Farmers on isolated and drought-stricken properties will now be able to consult their GP via video chat with no out-of-pocket fees, the Rural Doctors Association of Australia (RDAA) says.
The details of 12 new telehealth item numbers on the MBS were announced this week by the Department of Health. The tele-consultations will allow patients living in the two most remote classification areas (MMM 6 and 7) to access GP and allied health services from November 1 this year.
The decision was made after significant pressure from the RDAA and other key rural health stakeholders.
RDAA President Dr Adam Coltzau said the new items would make a real difference to the healthcare available to Australia’s most remote residents.
“We know there is a group of patients out there in remote Australia, busy farmers for example, who are struggling to keep their farms afloat, who simply don’t have the time to get to town and see their doctor in person,” he said.
“These item numbers will allow their regular GP to provide care remotely, via videoconference, to ensure their treatment or disease management remains current.”
But the RDAA said it had reservations about the requirement for patients to have three face-to-face consultations every year in order to be eligible to access the item numbers.
“Unfortunately, there is a cohort of patients, sometimes with a chronic disease such as diabetes, predialysis chronic kidney disease, or increasingly depression or other mental health concerns, in our most remote locations who just don’t travel the sometimes hundreds of kilometres to see their GP on a regular basis,” Dr Coltzau said.
“And this is exactly the patient we were hoping to target with these item numbers.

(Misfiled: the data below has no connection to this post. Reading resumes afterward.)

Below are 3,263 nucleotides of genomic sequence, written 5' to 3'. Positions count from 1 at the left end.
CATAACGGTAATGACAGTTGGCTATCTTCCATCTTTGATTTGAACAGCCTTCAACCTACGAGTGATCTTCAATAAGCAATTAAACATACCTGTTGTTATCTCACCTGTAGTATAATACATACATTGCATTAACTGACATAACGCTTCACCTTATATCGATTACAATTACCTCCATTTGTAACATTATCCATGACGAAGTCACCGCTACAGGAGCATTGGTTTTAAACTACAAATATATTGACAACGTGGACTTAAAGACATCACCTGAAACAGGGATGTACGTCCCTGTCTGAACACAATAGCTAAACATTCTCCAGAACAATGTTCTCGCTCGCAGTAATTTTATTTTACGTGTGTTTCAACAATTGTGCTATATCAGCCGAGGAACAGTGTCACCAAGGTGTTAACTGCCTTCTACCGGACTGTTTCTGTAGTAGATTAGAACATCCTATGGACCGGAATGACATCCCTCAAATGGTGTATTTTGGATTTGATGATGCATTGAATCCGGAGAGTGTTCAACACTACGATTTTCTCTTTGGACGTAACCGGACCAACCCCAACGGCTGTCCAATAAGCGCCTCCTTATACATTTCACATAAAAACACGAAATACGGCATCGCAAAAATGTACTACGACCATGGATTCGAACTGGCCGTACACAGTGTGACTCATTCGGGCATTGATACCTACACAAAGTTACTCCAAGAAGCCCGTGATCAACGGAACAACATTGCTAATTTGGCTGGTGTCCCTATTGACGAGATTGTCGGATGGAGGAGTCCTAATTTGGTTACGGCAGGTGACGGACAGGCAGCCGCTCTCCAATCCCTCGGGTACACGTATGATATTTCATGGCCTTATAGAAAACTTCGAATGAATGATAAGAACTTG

“These patients typically might see their GP for their annual check-up thinking that is enough, but often when managing medication or ongoing issues additional consultations are invaluable.”
Dr Coltzau said the need for three face-to-face visits could severely limit the cohort of patients who were able to access these items, and these were the patients who would benefit the most from the additional care.
In addition, the availability of videoconferencing connectivity and facilities in some remote regions was another concern for ensuring patients had access to the new service.
“The requirement for videoconferencing is a concern, because in some remote locations the internet connectivity is not always reliable. Satellite broadband can be affected by a range of issues, including weather, and if something goes wrong with the hardware it can take months to get a technician out to fix it,” Dr Coltzau said.
The RDAA said it would like to see the requirements changed so that while videoconferencing should be attempted, if the connection was to fail, consultation by phone may proceed.